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Pigs can now hog the spotlight | READER COMMENTARY

Smithfield Foods is among the companies now investing in bioscience and the potential human transplant of pig tissue and organs. File. (PilotOnline.com).
Smithfield Foods is among the companies now investing in bioscience and the potential human transplant of pig tissue and organs. File. (PilotOnline.com).

The recent transplant of a pig heart into a human patient is a remarkable achievement (”University of Maryland doctors in Baltimore perform first successful transplant of pig heart into human,” Jan. 11), and all the more so because it happened at the University of Maryland. Through the evolution of the English language pigs have suffered derogation. We use “eating like a pig” to describe gluttony and “dirty like a pig” in referring to a person’s slovenliness. One may also be labeled as “such a pig” if it’s a man who has behaved inappropriately to a woman.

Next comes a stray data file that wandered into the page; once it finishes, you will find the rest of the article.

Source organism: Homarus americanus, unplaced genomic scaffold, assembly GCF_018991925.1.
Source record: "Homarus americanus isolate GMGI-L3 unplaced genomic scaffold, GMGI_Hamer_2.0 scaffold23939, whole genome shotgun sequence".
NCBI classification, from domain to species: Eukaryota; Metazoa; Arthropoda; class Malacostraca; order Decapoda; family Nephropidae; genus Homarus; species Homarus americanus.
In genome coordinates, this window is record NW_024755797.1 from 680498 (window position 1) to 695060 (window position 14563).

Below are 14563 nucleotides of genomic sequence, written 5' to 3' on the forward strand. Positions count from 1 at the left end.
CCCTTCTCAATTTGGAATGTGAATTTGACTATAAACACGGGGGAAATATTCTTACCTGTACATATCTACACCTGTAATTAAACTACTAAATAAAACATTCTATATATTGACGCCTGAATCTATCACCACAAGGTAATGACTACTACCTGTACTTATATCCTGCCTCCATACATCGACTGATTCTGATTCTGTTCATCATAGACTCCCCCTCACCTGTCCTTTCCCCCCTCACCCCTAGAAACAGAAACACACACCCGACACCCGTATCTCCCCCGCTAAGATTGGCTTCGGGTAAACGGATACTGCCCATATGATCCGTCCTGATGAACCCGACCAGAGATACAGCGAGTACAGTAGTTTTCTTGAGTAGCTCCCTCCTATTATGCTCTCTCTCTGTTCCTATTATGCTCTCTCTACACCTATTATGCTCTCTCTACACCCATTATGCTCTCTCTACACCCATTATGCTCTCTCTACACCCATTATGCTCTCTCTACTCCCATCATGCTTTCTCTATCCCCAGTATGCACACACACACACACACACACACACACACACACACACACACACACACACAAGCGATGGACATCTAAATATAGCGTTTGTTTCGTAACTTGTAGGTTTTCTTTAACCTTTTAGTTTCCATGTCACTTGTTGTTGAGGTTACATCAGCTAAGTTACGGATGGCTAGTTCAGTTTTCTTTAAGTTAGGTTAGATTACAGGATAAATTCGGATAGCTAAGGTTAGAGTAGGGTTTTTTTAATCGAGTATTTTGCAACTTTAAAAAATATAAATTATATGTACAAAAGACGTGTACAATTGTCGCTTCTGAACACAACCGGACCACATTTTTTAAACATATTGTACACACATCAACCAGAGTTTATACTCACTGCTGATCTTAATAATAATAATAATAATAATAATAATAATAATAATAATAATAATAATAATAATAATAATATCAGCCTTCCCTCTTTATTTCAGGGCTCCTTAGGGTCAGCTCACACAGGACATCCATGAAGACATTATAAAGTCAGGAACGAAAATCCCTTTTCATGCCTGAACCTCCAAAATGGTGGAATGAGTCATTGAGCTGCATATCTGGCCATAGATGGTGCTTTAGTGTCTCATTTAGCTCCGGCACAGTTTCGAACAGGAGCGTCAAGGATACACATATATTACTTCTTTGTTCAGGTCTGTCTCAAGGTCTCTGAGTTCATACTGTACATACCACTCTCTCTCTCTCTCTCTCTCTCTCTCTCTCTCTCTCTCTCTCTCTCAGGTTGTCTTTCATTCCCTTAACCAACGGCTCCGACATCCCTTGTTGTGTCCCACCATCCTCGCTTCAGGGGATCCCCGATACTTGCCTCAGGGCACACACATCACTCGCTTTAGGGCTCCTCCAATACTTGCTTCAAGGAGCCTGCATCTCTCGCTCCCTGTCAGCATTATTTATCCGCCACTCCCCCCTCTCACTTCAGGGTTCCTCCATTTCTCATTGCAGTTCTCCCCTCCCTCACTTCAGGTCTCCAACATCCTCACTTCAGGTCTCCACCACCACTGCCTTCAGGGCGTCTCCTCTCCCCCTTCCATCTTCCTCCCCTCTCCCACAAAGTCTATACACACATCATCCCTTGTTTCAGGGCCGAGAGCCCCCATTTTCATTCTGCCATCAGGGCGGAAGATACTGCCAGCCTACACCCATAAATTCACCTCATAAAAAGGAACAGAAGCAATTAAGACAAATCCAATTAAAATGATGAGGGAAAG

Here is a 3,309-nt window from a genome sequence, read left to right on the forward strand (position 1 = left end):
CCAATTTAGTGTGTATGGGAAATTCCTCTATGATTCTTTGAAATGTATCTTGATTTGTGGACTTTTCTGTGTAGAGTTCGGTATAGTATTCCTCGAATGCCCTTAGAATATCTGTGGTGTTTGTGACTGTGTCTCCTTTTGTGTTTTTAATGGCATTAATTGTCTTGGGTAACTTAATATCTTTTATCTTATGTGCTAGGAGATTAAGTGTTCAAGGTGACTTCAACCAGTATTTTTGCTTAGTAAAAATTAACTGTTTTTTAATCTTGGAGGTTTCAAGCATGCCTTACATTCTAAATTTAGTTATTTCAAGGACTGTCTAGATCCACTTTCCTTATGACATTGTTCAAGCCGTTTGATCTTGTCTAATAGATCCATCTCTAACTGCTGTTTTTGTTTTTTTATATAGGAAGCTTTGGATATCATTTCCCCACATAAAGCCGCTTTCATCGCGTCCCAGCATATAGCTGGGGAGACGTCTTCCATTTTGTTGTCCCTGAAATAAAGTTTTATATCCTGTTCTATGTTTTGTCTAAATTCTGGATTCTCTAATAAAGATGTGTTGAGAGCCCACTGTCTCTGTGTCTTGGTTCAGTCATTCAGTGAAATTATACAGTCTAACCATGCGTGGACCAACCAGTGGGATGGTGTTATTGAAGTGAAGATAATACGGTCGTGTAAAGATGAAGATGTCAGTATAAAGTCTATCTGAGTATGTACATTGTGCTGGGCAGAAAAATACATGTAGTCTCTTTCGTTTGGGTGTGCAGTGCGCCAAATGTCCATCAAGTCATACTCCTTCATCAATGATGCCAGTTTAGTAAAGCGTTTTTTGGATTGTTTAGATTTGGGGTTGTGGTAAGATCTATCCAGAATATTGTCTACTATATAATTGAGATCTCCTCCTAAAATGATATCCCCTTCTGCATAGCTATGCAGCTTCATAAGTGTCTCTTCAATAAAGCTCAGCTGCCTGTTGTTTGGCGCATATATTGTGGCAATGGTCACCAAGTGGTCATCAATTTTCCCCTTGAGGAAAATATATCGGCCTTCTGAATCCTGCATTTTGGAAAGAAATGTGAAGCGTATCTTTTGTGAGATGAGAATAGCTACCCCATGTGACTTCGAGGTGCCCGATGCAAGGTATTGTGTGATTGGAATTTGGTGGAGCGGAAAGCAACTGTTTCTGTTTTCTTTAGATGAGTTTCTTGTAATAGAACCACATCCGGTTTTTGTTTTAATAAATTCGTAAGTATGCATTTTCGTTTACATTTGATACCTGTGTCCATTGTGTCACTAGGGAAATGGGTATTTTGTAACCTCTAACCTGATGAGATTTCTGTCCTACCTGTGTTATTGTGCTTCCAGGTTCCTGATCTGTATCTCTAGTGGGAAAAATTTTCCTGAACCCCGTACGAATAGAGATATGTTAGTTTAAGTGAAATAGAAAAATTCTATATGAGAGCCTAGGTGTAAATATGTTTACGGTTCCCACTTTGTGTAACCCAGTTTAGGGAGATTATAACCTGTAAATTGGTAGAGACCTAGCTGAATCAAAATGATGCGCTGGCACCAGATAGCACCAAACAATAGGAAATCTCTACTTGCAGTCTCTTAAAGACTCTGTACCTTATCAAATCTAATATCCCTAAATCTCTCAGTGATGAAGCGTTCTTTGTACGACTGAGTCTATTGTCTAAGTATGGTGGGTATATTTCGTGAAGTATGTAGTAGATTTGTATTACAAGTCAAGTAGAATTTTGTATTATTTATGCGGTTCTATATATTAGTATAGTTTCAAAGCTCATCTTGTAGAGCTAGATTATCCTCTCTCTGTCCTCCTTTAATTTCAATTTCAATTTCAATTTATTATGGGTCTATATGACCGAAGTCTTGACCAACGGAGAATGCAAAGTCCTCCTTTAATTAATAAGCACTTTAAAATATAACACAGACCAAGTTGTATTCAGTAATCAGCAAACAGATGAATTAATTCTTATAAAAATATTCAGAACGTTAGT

It is time to rescue the pig from such lowly slander since that which is porcine can potentially be supreme in the world of xenotransplants, saving numerous humans from sure death while they wait interminably for compatible human donors. The degradation of pigs is so entrenched in the English language that saying, “He’s a savior like a pig” does not feel right even to me, although I’ve just written it.

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But, truth be told, we must try to adjust.

Usha Nellore, Bel Air

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